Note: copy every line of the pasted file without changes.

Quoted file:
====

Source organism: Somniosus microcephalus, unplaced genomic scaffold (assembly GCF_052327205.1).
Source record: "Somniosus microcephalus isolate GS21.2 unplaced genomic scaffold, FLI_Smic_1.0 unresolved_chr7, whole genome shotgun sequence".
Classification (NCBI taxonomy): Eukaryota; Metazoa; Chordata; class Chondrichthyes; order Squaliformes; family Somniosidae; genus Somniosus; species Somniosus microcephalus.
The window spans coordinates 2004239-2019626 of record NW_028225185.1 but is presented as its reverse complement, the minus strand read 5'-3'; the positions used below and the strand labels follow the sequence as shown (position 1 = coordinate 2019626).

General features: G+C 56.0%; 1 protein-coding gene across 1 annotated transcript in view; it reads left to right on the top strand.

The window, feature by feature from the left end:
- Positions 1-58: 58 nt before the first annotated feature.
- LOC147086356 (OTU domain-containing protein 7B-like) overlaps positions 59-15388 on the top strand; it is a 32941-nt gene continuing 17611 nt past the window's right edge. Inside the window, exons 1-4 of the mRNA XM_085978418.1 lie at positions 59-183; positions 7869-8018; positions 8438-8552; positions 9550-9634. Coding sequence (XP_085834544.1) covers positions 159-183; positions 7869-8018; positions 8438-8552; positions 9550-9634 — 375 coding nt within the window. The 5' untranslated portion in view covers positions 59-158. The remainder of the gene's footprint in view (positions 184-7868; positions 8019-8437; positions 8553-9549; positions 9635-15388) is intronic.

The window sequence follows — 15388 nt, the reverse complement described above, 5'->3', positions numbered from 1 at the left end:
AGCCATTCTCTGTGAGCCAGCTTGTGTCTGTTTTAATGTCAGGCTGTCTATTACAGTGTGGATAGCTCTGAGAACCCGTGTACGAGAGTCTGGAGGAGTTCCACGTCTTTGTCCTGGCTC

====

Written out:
Source organism: Somniosus microcephalus, unplaced genomic scaffold (assembly GCF_052327205.1).
Source record: "Somniosus microcephalus isolate GS21.2 unplaced genomic scaffold, FLI_Smic_1.0 unresolved_chr7, whole genome shotgun sequence".
Classification (NCBI taxonomy): Eukaryota; Metazoa; Chordata; class Chondrichthyes; order Squaliformes; family Somniosidae; genus Somniosus; species Somniosus microcephalus.
The window spans coordinates 2004239-2019626 of record NW_028225185.1 but is presented as its reverse complement, the minus strand read 5'-3'; the positions used below and the strand labels follow the sequence as shown (position 1 = coordinate 2019626).

General features: G+C 56.0%; 1 protein-coding gene across 1 annotated transcript in view; it reads left to right on the top strand.

The window, feature by feature from the left end:
- Positions 1-58: 58 nt before the first annotated feature.
- LOC147086356 (OTU domain-containing protein 7B-like) overlaps positions 59-15388 on the top strand; it is a 32941-nt gene continuing 17611 nt past the window's right edge. Inside the window, exons 1-4 of the mRNA XM_085978418.1 lie at positions 59-183; positions 7869-8018; positions 8438-8552; positions 9550-9634. Coding sequence (XP_085834544.1) covers positions 159-183; positions 7869-8018; positions 8438-8552; positions 9550-9634 — 375 coding nt within the window. The 5' untranslated portion in view covers positions 59-158. The remainder of the gene's footprint in view (positions 184-7868; positions 8019-8437; positions 8553-9549; positions 9635-15388) is intronic.

The window sequence follows — 15388 nt, the reverse complement described above, 5'->3', positions numbered from 1 at the left end:
AGCCATTCTCTGTGAGCCAGCTTGTGTCTGTTTTAATGTCAGGCTGTCTATTACAGTGTGGATAGCTCTGAGAACCCGTGTACGAGAGTCTGGAGGAGTTCCACGTCTTTGTCCTGGCTC